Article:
Executive Director, Association of Migraine Disorders
“You look fine.” “I get headaches too, what’s the big deal?” “Drink more water.” These are comments people with migraine hear daily, leaving them frustrated and invalidated. There are only so many times a person can explain that water will not cure their 46-day migraine before deciding it’s better to suffer in silence.
While these comments rarely come from a malicious place, they stem from misconceptions and prove just how little the general public knows about migraine. Migraine is an invisible disease linked to language that makes it sound less severe than it really is. All of this makes migraine the perfect target for stigma.
One of the biggest misconceptions about migraine is that it is “just a headache.” With attacks often accompanied by visual disturbances, nausea, vomiting, dizziness, and sensitivity to sound, light, and smell, it’s not surprising migraine is the sixth-most disabling disease in the world. In addition, many people with migraine also live with other conditions, such as depression, hypothyroidism, fibromyalgia, and insomnia. Nearly 1 in 4 U.S. households includes a person with migraine, making the odds of you knowing someone impacted by this disease very high.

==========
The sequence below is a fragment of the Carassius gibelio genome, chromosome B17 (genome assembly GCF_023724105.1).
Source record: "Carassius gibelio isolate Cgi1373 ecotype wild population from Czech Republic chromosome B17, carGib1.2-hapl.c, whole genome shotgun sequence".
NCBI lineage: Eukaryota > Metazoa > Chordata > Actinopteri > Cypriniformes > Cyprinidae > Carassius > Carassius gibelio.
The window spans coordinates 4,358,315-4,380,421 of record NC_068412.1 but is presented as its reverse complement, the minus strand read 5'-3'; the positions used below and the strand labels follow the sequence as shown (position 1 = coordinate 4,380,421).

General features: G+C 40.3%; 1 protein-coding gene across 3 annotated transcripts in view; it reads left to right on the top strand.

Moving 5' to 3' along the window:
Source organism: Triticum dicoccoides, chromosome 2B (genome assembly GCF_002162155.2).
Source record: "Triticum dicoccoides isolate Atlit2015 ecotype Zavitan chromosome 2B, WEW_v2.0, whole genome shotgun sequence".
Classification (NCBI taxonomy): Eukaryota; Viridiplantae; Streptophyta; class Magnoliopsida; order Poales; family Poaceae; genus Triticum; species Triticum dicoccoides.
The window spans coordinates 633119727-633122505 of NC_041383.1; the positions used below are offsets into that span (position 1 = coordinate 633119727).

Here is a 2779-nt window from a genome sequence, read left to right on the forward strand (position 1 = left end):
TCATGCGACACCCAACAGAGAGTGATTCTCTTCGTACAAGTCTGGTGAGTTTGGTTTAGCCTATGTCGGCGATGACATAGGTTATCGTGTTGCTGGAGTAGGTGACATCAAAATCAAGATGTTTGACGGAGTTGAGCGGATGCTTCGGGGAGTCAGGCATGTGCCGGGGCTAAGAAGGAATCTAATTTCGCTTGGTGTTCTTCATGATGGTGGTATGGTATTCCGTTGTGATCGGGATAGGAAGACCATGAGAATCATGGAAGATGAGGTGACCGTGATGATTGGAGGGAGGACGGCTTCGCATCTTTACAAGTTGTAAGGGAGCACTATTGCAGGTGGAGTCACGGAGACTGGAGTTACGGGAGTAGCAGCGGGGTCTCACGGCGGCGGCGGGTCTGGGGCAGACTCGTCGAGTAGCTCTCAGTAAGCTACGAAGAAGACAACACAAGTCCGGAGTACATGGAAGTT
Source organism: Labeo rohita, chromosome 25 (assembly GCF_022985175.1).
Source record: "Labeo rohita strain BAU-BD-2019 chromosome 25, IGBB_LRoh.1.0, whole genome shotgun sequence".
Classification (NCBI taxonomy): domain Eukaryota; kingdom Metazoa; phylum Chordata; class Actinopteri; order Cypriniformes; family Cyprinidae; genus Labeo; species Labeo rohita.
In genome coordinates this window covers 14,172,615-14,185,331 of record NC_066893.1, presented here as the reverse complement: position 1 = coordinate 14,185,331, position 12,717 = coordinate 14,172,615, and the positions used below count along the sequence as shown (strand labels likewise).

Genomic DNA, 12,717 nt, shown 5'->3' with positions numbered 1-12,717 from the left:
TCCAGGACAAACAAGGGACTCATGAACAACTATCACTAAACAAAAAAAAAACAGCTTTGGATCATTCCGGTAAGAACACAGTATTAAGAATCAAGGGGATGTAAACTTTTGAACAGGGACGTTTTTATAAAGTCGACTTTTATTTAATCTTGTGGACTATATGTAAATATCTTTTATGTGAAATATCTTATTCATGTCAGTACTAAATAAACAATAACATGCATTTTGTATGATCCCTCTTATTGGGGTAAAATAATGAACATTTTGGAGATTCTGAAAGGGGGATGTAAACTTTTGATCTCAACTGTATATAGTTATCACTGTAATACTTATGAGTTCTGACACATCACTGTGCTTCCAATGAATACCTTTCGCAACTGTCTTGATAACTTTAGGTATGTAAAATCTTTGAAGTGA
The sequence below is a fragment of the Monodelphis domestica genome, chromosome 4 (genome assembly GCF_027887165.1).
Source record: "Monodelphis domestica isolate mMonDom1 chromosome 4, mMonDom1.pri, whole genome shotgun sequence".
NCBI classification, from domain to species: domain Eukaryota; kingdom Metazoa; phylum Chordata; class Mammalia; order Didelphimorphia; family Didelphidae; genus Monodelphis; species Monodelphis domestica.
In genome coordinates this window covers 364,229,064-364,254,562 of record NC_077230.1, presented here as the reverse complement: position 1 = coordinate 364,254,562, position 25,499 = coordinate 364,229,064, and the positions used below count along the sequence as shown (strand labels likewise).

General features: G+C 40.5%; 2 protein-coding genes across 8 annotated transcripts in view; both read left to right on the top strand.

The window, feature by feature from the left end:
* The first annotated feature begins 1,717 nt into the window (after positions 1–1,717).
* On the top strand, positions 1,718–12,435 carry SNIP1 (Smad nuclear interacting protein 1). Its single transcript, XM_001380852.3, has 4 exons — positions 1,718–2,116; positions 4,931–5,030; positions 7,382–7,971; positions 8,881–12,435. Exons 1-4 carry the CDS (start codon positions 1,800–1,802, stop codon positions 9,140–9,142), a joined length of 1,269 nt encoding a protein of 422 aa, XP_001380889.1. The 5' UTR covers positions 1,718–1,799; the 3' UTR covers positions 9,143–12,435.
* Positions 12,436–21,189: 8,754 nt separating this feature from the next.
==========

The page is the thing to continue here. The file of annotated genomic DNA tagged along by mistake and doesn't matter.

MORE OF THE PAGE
Shades for Migraine brings global attention
Migraine is often dark and isolating, but for at least one day out of the year, Shades for Migraine changes that with a fun social media challenge. On June 21, people around the world show they care and wear a pair of sunglasses to stand in solidarity for those with migraine. Participants prove their support by posting a photo to social media with the hashtag #ShadesForMigraine.
This is a simple way people can raise awareness, no matter their connection to the disease. The campaign makes migraine visible and opens the door to new conversations about this disease, ensuring the message is heard beyond the migraine community.
We’re counting on you
The past few years have been monumental for the migraine community. Groundbreaking treatments emerged, celebrities spoke out about their experiences, and dozens of initiatives were formed. Despite that, the burden of migraine impacts us all. If we all do our part, even something as small as wearing a pair of sunglasses, migraine will start to get the attention it deserves.